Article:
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101: Everything about Halyards
Running rigging is more than just ropes; it is about how much they help you achieve your sailing objectives. Therefore, we should pay special attention to the lines' quality and ensure they will have the perfect balance between performance and endurance.
A perfect condition halyard will prevent the sail attached from falling (or at least in a big way). To avoid this, you should always look for low-stretch lines that will keep your sails on their top to benefit from the sail area and wind speed, improving your sailing speed that easily.
Indeed, we made an article about how to select the best halyards for your boat some time ago. Technology improvements never end, and we continue learning to always keep up with the latest information and give the best advice we possibly can. In MAURIPRO Sailing, we are constantly looking for the best items, materials, and brands for each sailor's needs to help you get the highest return over your sailing stuff. Therefore, we had re-categorized our halyards into four sailing style categories:
- Cruiser: made out of Polyester Double-Braid to lower the cost of the line in the core and get the highest UV and Salt protection to the weekend sailor. These lines are good to keep the sails hoisted and even furled for hours. However, they sacrifice performance as they stretch more than any other line.
- Performance Cruiser: to overpass the lack of performance, this line type is made out of Dyneema SK38 core to increase the strength and load capacity of the line, and with a cover made of polyester to keep the endurance on the complete line. This category is made for cruisers looking to improve their sailing by getting a step closer to the competitive sailor's rigging.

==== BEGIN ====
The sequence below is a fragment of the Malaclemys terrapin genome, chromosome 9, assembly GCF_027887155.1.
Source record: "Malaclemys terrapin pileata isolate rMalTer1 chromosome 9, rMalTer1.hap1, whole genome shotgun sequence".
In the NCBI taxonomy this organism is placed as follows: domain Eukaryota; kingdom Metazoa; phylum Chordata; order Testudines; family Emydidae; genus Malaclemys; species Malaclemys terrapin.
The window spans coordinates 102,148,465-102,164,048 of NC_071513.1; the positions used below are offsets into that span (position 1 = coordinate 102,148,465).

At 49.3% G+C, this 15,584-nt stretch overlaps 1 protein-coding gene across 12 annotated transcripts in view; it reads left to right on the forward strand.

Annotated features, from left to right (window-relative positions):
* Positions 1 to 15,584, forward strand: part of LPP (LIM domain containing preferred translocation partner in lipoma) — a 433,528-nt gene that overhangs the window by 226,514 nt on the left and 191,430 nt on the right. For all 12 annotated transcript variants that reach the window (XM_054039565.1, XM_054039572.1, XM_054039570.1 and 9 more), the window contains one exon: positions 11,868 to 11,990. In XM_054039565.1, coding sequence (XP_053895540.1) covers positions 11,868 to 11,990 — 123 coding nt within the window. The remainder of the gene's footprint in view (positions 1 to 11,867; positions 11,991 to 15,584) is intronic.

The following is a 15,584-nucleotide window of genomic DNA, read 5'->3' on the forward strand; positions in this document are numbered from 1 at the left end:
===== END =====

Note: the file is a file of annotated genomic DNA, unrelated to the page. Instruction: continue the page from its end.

- Club Racer: one step forward, we have lines designed to win competitions. These are made out of Stirotex core, with fibers that are hardly stretched, lightweight, very strong (and less elongation than Dyneema SK38), and with high-load polyester in the cover to overcome the stretching line but to keep the high protection to its core.
- GP Racer: the top category is made for high competitive racers. Lines from this tier are made of coated Dyneema SK78 fibers in the core (high-end Dyneema) thicker and with a bit less elongation than Stirotex. At the same time, the covers are 24-braid High Tenacity (HT) Polyester lines.
What makes a line more expensive than others?
The factors you need to consider to choose rightly between different brands or lines are more than just a matter of price. However, all these factors will indeed modify the line price, finally setting this proportion between price and quality.
- Tensile strength: commonly known as load capacity, is associated with the sail area the halyard is hoisting and the wind force. The higher the tensile, the bigger the sail it can hold and the heavier wind conditions you could sail.
- Limited stretch: the elongation of a line is critical since, as we mentioned initially, it will increase or decrease your sailing performance. If the rope stretches, the sail will go down, and the sail area on the top of the mast (where the wind goes faster) will decrease, lowering the boat speed.
- Abrasion resistance: good to consider for lines that pass through clutches, where they are easily damaged.
- Diameter: sailors usually get used to a specific diameter for each line. However, technological improvements made them smaller, lighter, and more robust. For instance, you should constantly check if the diameter of your lines is still correct for the application needed.
- Weight: a significant factor racing sailors always try to decrease to sail faster and cross the finish line first. The less a foot of rope weights, the more your boat will float, as every pound will be multiplied by the total length of each line, and at the end, it could be decisive in a final upwind crossing.